Wednesday, May 25, 2011

Well, that got me thinking ...

I just read this article from CNN Money about Harvard MBA graduates and essays they've written about what they want from life. The article is titled "Harvard MBAs: Putting goals of corporate domination aside."

This made me think of a couple things. First, there was a student, Chad Hufsey, quoted in this article as saying, "My life going forward is about one thing: living life -- without fear of failure -- to its fullest potential." This is a very interesting thought for me because it is something that I struggle with as well ... as I'm sure many / most of us do. What is interesting to me is that he was able to learn this through his MBA program. Is this something we can teach sooner so that students can take more of a chance with their writing during earlier stages of their learning? It seems like there would be some value to bring out this "fear," talk about it, and face it - maybe even during a first year writing program. Students shouldn't be afraid of writing, they should be able to have a safe platform in which to fail and then be able to reflect upon that failure. There is a lot to be said for the (good) direction failure can take someone.

The second thing I thought about while reading this article was this assumption we have that our business students are only interested in "world domination." Oh, and how a 200-word essay can give us insight into a person. No, I'm not surprised by that, but I'm surprised that they are surprised. It isn't amazing that students who study (ied) business have a past ... or a soul. It isn't amazing that they want share their experiences with others. The impact of bringing a new genre into this Harvard MBA program was rather significant to these graduates and, possibly, their potential employers. And, since I am just starting to delve into Genre Theory, this makes me wonder, is the group of genres that populate a certain community too narrow, and how do we introduce new genres into a particular community?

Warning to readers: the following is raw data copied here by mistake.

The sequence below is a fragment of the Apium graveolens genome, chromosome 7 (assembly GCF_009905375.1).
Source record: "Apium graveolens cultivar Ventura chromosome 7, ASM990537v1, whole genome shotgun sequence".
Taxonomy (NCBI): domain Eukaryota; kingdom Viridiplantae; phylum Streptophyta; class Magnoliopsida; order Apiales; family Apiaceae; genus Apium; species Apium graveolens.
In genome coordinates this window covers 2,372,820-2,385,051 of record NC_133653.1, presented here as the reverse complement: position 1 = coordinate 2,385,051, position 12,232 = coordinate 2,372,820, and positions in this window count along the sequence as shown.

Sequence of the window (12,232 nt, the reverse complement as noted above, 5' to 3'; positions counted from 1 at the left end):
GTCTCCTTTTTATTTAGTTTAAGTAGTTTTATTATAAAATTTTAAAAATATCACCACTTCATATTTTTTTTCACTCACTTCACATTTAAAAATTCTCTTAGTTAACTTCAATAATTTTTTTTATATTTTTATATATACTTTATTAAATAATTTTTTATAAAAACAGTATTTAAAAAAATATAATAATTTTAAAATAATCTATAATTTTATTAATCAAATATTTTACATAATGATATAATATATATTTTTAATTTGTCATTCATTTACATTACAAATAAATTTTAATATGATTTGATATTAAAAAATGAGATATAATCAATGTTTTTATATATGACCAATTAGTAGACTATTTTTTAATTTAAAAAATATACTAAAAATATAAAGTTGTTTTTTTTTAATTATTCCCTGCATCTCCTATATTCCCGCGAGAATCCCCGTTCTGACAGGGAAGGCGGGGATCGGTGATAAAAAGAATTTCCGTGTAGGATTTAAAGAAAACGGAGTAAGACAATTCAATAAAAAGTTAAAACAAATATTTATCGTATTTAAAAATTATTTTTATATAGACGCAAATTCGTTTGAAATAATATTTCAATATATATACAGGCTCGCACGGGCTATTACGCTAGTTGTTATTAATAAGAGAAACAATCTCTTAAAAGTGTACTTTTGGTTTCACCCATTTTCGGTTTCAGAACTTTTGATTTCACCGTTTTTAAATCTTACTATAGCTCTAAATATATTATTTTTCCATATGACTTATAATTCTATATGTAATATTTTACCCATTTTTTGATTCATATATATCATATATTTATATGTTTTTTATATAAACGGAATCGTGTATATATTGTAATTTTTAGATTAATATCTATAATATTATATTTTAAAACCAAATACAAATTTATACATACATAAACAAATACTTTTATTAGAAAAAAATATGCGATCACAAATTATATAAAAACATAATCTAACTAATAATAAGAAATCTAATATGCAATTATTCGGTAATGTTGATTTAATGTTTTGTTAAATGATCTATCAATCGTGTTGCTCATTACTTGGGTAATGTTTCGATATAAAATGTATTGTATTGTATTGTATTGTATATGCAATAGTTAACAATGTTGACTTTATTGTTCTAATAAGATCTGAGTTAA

Hats off to Tony Deifell for creating and introducing Portrait Project. The essays featured are also accompanied by a black and white photograph of the student author to enhance the impact.

Thursday, May 5, 2011

"New Media" and its Implications in the Classroom

I just read a blog written by a past professor, Steve Krause, which mentioned that he heard the news about Bin Laden's death via Facebook. It is interesting because I actually saw the news ON the news, oddly enough. I often feel like I come into someone's conversation on Facebook ... I feel like I have missed something and everybody is already in the middle of talking about something important that I should already know about. This time, I was "watching" (using this as a loose term - more like using it as background noise) the Celebrity Apprentice when the announcement came on that President Obama was going to make an announcement ... on a Sunday night. Yeah, it made me a little nervous.

Shortly after the announcement that the President was going to address the public, the news anchor confirmed Bin Laden's death. What is unique to me in this particular situation is that I coincidentally had the TV on and was watching it live - which I rarely due anymore due to my overwhelming love of my DVR and my short snippets of time that I can watch TV. Admittedly, I have something like 95 unwatched items and I have to continually go in and delete things to make more room for things that I will inevitably delete in a week, but I digress.

Anyway, immediately after I heard the news on TV, I logged on the Facebook and watched the trend on Twitterfall. While Krause heard the news on Facebook and then turning on the TV, I did the opposite. I feel like his was a more natural progression and I wonder what I thought I might find from something like Facebook or Twitterfall that I couldn't find on the news. I think I turned to these things for comfort. I didn't really know what the implications of Bin Laden's might be, or if anyone else was thinking about the possibility of retaliation like me, but I wonder what implications or improvements my use of digital media platforms offer when events like these arise.

I also attended CAC today and the use of cell phones as "pencils" came up as well. This made me think about all the times when I grab my cell phone to write notes to myself about anything from small reminder notes, to a detailed draft, to a grocery list (which I love keeping in my phone because I always have it with me). These things really make me think about the use of these things in the classroom. We obviously don't like students using Facebook, Twitter, and cell phones during class, but I wonder how this may become prohibitive to the invention process and not prohibitive to the students' learning.

What are some of the implications of this? What does this mean in creating future assignments when possibly considering these digital mediums? What does this mean for rules and policies in school? What does it mean for our often already overloaded students to encourage MORE information at their fingertips all the time? I'm not sure the answer to any or all of these questions, but it is something for me to definitely continue to consider.